Soviet bomber wreckage, its crew’s remains found in Upper Silesia

The wreckage of a US B-25 Mitchell medium bomber in Soviet service, as well as the remains of possibly three out of five crew members were found on Sunday by amateur history enthusiasts in the forest near Biedruń, Upper Silesia, southern Poland.

Local residents were familiar with the story. The plane was shot by the Germans on January 19, 1945. Four members of the crew died, while the commander, Alexey Bochin, jumped out of the doomed plane and ultimately became a German prisoner.

Despite this knowledge, little has been done to thoroughly search the area where the B-25 crashed. In homage to the deceased pilots, a group of amateur history enthusiasts decided to take matters into their own hands.

After receiving permission from the provincial inspector of listed buildings, the group cleared the area and started digging with the assistance of an archaeologist. Shortly after, the remains of the plane began to appear, exactly 75 years after it was shot down.

The works had to be stopped when the team came across the skeleton of one of the pilots - with the parachute on. Then, the remains of the second pilot and probably also the third crew member were found, as well as machine gun shells scattered around the bodies.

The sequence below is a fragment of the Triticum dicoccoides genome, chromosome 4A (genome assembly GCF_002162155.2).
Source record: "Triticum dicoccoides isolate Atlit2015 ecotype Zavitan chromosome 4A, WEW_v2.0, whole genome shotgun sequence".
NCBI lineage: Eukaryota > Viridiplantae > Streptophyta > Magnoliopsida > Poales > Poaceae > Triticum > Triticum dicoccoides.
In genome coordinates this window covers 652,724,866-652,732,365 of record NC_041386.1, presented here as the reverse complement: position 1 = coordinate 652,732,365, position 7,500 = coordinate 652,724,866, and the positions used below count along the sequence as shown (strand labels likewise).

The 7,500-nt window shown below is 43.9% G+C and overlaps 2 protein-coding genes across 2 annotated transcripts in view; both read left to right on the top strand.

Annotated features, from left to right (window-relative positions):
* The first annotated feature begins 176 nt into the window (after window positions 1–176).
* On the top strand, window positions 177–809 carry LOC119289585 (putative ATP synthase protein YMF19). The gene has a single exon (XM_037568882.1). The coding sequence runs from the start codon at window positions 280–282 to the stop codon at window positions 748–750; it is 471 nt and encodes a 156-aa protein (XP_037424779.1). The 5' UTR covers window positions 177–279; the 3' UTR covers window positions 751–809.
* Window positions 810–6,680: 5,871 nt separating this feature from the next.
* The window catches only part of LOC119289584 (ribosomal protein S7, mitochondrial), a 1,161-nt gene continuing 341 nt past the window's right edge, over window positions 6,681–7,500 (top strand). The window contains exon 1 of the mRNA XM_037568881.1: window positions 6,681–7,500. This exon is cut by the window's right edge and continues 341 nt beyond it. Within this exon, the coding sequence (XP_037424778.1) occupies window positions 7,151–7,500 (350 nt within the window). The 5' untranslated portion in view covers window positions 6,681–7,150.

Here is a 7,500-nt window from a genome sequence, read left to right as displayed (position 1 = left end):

The police and sappers, who were informed about the findings, have started to secure the excavation area. As it stands, further decisions will be made after removing potentially hazardous objects from around the wreckage. It is yet unknown whether the proceedings in this case will be conducted by the prosecutor's office or by the Institute of National Remembrance, which was also notified of the find.

Arkadiusz Dominiec, who headed the exploration works, hopes that it will be possible to extract parts of the plane, undergo their preservation and have them as a part of an exhibition at the Silesian Museum of September 1939 in Tychy.

In line with the Lend-Lease Act provisions, the US delivered 862 B-25s in various versions to the Soviet Union.